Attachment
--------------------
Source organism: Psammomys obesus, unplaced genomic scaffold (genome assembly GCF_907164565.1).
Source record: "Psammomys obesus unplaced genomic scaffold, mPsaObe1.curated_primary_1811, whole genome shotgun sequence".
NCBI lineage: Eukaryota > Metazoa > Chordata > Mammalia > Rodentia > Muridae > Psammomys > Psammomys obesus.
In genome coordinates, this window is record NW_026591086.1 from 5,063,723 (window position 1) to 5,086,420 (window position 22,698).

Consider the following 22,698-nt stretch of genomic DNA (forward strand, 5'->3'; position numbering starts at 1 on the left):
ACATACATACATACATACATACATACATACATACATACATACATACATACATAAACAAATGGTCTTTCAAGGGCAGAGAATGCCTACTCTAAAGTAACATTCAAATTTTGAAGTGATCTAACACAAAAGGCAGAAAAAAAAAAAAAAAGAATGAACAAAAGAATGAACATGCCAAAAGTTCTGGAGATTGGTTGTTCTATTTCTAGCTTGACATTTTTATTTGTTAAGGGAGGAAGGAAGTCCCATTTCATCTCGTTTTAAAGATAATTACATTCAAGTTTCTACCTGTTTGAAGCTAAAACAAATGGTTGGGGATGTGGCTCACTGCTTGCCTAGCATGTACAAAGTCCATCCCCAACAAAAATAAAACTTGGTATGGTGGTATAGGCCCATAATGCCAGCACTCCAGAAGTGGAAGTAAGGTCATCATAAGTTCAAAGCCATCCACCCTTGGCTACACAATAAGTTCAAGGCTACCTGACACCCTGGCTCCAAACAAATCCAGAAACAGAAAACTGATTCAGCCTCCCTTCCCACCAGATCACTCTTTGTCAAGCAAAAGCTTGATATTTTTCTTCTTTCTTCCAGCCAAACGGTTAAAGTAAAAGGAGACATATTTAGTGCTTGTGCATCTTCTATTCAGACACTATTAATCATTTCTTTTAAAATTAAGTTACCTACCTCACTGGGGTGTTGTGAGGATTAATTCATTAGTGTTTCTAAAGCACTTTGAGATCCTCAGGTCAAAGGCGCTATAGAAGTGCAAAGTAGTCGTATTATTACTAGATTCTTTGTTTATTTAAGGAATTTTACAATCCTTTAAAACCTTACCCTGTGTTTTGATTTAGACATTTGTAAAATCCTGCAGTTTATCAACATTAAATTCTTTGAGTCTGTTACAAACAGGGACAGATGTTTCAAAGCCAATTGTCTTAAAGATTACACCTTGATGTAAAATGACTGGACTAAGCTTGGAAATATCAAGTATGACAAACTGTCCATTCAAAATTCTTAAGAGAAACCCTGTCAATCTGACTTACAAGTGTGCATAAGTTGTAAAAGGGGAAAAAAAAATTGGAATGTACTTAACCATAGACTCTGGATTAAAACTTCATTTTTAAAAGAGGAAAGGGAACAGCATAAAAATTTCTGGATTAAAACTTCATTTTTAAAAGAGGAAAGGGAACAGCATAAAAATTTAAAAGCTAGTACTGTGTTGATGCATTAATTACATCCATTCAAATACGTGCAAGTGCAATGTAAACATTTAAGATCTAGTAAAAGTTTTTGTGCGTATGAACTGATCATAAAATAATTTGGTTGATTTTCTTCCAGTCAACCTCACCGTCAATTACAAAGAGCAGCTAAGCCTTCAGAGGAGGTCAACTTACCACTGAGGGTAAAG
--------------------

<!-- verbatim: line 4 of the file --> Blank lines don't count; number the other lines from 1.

In genome coordinates, this window is record NW_026591086.1 from 5,063,723 (window position 1) to 5,086,420 (window position 22,698).